It may one day be possible to detect Alzheimer disease (AD) early and monitor its development or response to treatment with an eye scan. The same research team that in 2011 provided evidence that amyloid-β plaques in retinas of deceased patients with AD correlated with plaque burden in their brains has now shown in a small, proof-of-concept trial that these protein deposits can be detected in the retinas of living patients.
“We were able to detect increased signal of beta-amyloid pathology in the retina of AD patients, representing the first ability to noninvasively image beta-amyloid deposits and quantify their amount in the retina,” said researcher Maya Koronyo-Hamaoui, PhD, an associate professor in neurosurgery and biomedical sciences at the Cedars-Sinai Medical Center in Los Angeles.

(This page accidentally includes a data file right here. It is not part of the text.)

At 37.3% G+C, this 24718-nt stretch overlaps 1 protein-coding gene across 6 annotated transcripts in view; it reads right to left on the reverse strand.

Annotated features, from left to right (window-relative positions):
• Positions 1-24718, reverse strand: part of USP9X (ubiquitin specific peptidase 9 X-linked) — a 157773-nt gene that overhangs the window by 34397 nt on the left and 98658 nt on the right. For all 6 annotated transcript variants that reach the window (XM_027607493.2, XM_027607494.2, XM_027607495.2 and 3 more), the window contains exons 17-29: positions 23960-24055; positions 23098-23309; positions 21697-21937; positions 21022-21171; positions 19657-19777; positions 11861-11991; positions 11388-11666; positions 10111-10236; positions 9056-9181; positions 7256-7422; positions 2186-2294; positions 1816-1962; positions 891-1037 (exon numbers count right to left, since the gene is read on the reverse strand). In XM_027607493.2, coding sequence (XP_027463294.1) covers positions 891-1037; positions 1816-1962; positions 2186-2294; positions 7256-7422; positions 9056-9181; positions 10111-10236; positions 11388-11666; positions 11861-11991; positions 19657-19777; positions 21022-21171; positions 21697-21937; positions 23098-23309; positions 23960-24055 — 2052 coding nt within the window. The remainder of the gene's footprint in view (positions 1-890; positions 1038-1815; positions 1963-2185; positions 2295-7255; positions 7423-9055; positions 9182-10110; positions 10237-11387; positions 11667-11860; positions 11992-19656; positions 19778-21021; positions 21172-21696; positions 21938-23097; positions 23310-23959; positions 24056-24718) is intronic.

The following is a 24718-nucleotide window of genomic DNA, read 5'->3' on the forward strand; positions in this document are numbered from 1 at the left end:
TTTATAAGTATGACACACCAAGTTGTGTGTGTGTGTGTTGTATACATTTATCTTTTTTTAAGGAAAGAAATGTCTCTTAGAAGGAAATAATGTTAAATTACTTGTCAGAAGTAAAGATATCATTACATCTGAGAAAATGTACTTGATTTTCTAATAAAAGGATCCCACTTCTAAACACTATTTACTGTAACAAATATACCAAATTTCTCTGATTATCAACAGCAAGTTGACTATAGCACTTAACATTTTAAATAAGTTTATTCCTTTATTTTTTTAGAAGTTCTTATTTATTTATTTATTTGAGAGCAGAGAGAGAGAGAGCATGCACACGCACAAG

The researchers developed a retinal amyloid index (RAI), a value that denotes amyloid burden in the retina, using a modified curcumin fluorochrome and a modified scanning laser ophthalmoscope. RAI scores were on average 2.1-fold higher in patients with AD than in cognitively normal control subjects. The findings were published in JCI Insight.
The method is now in different stages of clinical trials in the United States, Europe, and Australia. “We are testing larger cohorts of living patients for the possible relationship between retinal amyloid pathology and the gold standard amyloid-PET brain imaging and other AD biomarkers,” Koronyo-Hamaoui said.
As studies suggest the level of amyloid burden does not always correlate with AD, further research is needed to validate methods that propose using amyloid-β as a diagnostic biomarker for the disease.
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Abbasi J. A Retinal Scan for Alzheimer Disease. JAMA. 2017;318(14):1314. doi:10.1001/jama.2017.15192